Phobic disorders are more dramatic and noticeable. A phobia means an exaggerated fear. Most of us have a phobia – so-called simple phobias start in childhood and are constant through life. Animal phobias are typical examples (spiders, mice, snakes). Mine is a height phobia – I can’t climb towers or go near cliff edges. Most people live with their simple phobias unless they begin to interfere seriously with life (e.g. a flying phobia in someone whose job begins to require frequent travel, a needle phobia in a woman who becomes pregnant and needs to have blood tests). Simple phobias are remarkably easy to cure by behaviour therapy using ‘graded exposure’. You get used to the feared object by following a preset scheme increasing the exposure while monitoring your own anxiety (e.g. start with holding a picture of a spider then hold a small dead one, a larger dead one, a living one in a glass, a living one free, and then a tarantula!).
Most of the phobias seen by psychiatrists are not simple phobias. They are either agoraphobia or social phobia. These start in adult life, are not constant (they are worse in times of stress), and can be quite disabling. Agoraphobia is not fear of open spaces as many think, but of crowds and crowded places. It comes from the Greek word Agoros for market place, not the Latin word Ager for field. Agoraphobia affects women much more and is associated with panic attacks and often leads to staying in and avoiding crowds. It is this ‘avoidance’ that makes the disorder continue. Panic attacks are awful (racing heart, sweating, a dry mouth, and conviction that one is going to faint, wet oneself, or even die). It is no surprise that people exit the situation as fast as possible and avoid it. The pity is that if they stayed they would soon realize that panic is very short-lived (a matter of minutes, not hours) and fades on its own. However when we rush off and the panic stops we become convinced that it was the getting away that stopped it and we don’t learn that we can ride out the panic. The memory of the last panic starts to get us anxious as we approach the situation again and this ‘fear of the fear’ increases the likelihood of another attack.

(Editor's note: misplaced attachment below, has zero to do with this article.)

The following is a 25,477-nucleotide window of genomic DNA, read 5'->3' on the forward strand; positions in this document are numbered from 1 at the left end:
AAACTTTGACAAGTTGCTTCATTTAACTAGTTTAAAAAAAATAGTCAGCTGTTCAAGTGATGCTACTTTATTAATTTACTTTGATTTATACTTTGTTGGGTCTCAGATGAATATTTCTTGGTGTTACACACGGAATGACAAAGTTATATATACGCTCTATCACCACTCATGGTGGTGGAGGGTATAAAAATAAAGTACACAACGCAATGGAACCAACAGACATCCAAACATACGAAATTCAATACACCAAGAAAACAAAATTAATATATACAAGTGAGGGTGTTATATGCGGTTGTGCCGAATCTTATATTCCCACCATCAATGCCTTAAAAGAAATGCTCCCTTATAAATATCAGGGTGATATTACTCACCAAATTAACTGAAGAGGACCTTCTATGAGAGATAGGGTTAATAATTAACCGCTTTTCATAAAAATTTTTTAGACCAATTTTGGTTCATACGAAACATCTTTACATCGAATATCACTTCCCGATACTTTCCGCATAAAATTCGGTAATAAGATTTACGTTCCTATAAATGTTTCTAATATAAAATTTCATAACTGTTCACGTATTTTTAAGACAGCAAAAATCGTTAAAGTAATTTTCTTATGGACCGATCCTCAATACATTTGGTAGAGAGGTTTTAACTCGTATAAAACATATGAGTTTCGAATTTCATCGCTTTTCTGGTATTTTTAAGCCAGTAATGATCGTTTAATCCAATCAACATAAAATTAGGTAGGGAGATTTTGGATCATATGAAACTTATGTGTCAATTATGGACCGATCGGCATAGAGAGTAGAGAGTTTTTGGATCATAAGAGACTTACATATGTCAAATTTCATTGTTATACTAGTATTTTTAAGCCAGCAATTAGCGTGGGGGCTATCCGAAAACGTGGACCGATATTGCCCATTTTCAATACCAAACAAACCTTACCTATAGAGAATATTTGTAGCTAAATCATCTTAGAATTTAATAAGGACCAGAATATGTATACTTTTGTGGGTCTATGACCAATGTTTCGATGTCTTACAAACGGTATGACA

Treatment is usually based on behaviour therapy, teaching the person how to stay with a panic attack and thereby reduce it. It is usually a bit more complicated than with simple phobias. Social phobia is an exaggerated anxiety on meeting people. There is some real controversy about whether this is a legitimate diagnosis or simply severe shyness, and particularly whether it should be treated with drugs (Chapter 6). In social phobia the problem is usually one of avoidance rather than panic and the treatment involves counselling to help develop techniques for dealing with social situations.
Obsessive compulsive disorder